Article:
Tom Glick – Tifton
    Charles Goodman – Tifton
    Rich McCutchen – Cordele
    Roger J. Brown – Chauncey
    Darrell Anderson – Commerce
    Robert Aylsworth – Stone Mountain
    Steve and Patsy Chastain – Ellijay
    Garey and Melody Clark – Stockbridge
    Ryan Aylsworth – Tucker
    Carolyn Ragan – Hawkinsville
    Hugh and Kelly Hackney – Buford
    Michael and Amy Cobb – Moultrie
    Bill and Bobbie Dodd – Lawrenceville
    Tim and Lara Fink – Buford
    Billy and Juanita Davis – Loganville
    Steve and Odessa Hall – LaGrange
    David and Teresa Hewett – Adel
    Chris Hewett – Adel
    Dan and LeGina Hill – Lawrenceville
    Fred and Regina Hodgins – Lavonia
    Sandy and Jennifer Kelly – Covington
    Gerald and Ava Lee – Moultrie
    Mike and Brandi Ray – Adel
    Frank and Martha Roberts – Gainesville
    Bob and Janice Shelnutt-– Decatur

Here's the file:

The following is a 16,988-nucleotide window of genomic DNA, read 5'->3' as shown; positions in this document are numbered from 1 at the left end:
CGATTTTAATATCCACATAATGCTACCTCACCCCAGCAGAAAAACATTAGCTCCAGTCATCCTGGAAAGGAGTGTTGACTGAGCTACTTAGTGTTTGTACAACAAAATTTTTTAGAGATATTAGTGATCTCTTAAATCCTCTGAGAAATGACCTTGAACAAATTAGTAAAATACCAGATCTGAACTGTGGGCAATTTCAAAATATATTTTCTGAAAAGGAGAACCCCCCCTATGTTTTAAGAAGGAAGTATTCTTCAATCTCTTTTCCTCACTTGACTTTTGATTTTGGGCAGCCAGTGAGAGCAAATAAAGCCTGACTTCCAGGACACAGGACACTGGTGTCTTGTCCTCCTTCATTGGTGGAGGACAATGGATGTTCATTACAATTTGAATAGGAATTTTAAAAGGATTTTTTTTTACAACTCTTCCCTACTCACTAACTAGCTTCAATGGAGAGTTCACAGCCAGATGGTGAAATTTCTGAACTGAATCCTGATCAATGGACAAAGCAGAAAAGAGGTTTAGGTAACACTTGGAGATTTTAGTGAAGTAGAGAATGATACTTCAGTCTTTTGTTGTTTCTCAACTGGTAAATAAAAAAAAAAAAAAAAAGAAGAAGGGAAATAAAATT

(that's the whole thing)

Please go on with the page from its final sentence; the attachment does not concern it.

Tori Stout – Adel
    Bobby Stout – Adel
    Mark and Susan Turner – Gainesville
    Jerry and Lois Vailliancourt – Senoia

    Gerald Vailliancourt – Senoia
    William and June Webb – Hiram
    Bryan and Wedis Webber – Buford
    Michael and Cyndi West – Adel

    A bunch of farmers?? Farmers some of them may be, but they write checks, and many, many of those folks will knock on doors and host coffees. That’s what wins elections, no matter what category you stick them in.

  15. jackson says:

    Is that really necessary? Just give us the link. Now we are going to have everybody putting their d*mn endorsement list on here.

    But no one has answered, (except you TaterTate, thanks) my questions:

    1. If Brian Kemp won TWO tough elections in liberal area like Athens, don’t you think he would be a perfect fit to run against another Democrat?

    2. No offense, but what has Gary Black done for the Republican Party except (according to the above posts) voted in Democrat primaries?

    3. Is it too much to give preference to people that have been fighting in the trenches for us (Kemp) instead of another democrat (Black, apparently) that decides to switch parties when the Republicans take control?